At the draw of the 21st century, capitalism as the dominant model of development which has successfully overcome challenges posed by socialism as an alternative strategy of development. The industrialization of England was the first successful model of capitalist development.

This was accomplished between 1760 and 1820. It was based on free enterprise within and monopoly trade in the colonies, often accompanied by direct plunder of the colonial resources.

The other countries, which followed this model with some local variations, were France, Holland, and the United States: Germany, Italy aid later Japan. The political history of capitalist systems has followed neither a simple nor a linear path of development. Capitalist development reflects a contradiction between the requirements of capital accumulation and the needs of political legitimating. This contradiction was sought to be resolved through six different stages of capitalist growth requiring six successive state formations. According to Alan Wolfe,

Accumulative State corresponded to the first wave of capitalism industrialization. It had accumulation its own mechanism of legitimating. Since any means needed to achieve the accumulation of wealth was justified: the Accumulative State was not committed to laissez faire ideologically.


It promoted government intervention to define the parameters of the emerging system of production, to preserve discipline among the workers, to adjust macro economic conditions, to fight colonial wars, to pursue capitalist interests, to provide subsidies to capitalists, and to support miscellaneous eclectic activities.

When the crisis of accumulation, Smith and Ricardo talked of the Harmonious State and harmony as the essential elements of capitalist production. Freedom of the market, they said, reconciled the interests of the producers with those of the consumers and the interests of the capitalists with those of the workers. This assumption was internally inconsistent, led to Social Darwinism and failed as a legitimation mechanism.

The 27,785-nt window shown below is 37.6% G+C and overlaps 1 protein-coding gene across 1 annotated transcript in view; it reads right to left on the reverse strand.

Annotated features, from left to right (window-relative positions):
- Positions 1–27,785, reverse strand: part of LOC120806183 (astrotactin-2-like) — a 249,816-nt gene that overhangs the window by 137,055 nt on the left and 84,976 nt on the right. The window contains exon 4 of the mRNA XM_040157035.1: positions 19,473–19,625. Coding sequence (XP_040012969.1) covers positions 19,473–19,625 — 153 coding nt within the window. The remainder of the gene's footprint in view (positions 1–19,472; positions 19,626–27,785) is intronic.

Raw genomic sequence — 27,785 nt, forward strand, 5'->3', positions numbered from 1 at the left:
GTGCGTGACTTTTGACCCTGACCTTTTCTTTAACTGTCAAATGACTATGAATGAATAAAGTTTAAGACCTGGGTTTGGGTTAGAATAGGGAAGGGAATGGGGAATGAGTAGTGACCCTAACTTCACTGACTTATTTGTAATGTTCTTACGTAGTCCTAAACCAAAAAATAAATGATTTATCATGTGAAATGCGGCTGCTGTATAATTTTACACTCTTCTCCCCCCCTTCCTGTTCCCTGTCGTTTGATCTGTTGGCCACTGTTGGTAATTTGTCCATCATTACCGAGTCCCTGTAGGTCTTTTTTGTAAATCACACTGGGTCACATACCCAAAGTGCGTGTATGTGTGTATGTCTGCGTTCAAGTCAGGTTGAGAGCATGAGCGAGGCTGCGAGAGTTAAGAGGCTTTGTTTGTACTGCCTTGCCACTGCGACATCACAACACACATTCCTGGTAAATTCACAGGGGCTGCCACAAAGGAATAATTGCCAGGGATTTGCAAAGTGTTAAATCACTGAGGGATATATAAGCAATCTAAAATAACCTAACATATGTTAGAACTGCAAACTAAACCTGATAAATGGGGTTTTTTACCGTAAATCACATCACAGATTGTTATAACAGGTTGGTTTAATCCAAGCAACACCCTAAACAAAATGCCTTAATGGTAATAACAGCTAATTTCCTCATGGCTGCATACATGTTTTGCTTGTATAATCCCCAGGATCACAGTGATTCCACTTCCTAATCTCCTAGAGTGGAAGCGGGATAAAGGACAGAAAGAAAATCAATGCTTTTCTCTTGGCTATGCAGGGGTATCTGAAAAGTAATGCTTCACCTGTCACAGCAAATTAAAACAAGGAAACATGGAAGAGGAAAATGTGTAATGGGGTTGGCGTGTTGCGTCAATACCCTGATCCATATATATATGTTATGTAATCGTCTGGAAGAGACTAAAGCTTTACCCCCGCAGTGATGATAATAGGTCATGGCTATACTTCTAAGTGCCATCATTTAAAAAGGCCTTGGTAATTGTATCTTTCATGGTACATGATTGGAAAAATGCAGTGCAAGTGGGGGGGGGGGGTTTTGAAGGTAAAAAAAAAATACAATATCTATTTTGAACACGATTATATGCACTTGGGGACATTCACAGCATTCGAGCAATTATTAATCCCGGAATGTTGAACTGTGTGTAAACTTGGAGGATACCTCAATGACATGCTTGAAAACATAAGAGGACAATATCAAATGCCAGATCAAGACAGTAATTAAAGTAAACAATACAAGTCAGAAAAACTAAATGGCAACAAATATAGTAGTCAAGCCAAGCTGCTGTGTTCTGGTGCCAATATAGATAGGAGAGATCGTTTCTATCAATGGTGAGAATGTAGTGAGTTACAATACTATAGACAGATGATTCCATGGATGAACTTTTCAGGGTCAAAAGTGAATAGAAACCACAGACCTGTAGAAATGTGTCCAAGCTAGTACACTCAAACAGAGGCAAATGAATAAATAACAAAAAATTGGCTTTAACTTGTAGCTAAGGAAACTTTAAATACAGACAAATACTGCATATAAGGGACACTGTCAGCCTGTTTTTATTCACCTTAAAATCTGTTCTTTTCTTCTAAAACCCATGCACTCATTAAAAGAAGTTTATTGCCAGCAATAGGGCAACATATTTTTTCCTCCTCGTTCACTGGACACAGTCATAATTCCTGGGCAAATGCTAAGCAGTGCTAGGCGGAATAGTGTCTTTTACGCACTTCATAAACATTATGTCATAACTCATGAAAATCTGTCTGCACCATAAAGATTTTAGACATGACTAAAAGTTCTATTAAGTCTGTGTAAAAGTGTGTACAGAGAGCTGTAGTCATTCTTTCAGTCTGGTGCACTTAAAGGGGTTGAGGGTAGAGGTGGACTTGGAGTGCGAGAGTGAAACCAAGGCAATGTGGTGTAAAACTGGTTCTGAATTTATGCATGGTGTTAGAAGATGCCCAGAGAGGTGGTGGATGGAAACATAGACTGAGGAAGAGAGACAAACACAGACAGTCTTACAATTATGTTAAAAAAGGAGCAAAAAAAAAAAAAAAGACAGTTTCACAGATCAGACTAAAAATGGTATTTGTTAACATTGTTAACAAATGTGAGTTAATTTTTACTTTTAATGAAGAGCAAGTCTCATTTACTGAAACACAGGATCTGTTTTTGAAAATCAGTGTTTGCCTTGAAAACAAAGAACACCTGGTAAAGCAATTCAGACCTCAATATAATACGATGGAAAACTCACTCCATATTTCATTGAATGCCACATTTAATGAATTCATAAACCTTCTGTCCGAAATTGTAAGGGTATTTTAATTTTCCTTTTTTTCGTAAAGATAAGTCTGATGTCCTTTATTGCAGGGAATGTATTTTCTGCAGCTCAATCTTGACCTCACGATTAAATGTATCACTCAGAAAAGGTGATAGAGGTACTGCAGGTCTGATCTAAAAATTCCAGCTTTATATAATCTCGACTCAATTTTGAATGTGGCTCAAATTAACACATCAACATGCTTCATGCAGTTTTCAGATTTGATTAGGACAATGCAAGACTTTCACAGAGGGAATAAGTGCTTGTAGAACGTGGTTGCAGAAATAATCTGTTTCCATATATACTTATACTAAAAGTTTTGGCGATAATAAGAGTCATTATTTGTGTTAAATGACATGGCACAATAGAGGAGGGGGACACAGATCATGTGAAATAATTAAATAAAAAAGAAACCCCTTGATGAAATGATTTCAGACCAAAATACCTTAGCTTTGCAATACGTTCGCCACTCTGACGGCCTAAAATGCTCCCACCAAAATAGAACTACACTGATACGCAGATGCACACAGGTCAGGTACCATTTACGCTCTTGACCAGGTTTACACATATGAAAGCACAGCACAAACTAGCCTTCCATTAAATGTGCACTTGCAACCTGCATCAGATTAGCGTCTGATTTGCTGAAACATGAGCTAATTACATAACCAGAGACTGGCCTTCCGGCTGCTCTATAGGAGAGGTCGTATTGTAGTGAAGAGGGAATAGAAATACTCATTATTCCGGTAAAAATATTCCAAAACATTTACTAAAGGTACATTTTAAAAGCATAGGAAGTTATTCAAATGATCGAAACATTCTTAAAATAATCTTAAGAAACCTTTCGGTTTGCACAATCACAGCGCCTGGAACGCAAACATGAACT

Expansionist State characterized the third phase of capitalist development. Although an imperialist policy of expansion carried out in the interest of finance capital sensed to relieve domestic pressures from the working class: expansionism meant the erosion of classical liberalism. The end of free trade, unrestricted immigration aid export of capital to colonies and semi colonies were accompanied by indoctrination and control of workers through education and mass culture. The World War I put an end to this phase of capitalist imperialism.

Franchise State characterized the fourth phase of capitalist development. It tried to regularize conflicts between classes and strata by delegating public power to private bodies. This reflected a pluralist dispersal of power. The capitalist state of ‘pluralist democracy’ was supposed to give away power, not to exercise it. This was mystification. The franchise state declined by the end of World War.


Dual State called into existence during the fifth stage of capitalist development. This state created two parallel structures, one charged with keeping order through repression and the other with presenting a democratic facade. Capitalism at this stage function led through a diarchy-one arm being the military bureaucratic apparatus aid the other arm more visible to the public etc., constituting the electoral parliament mechanism.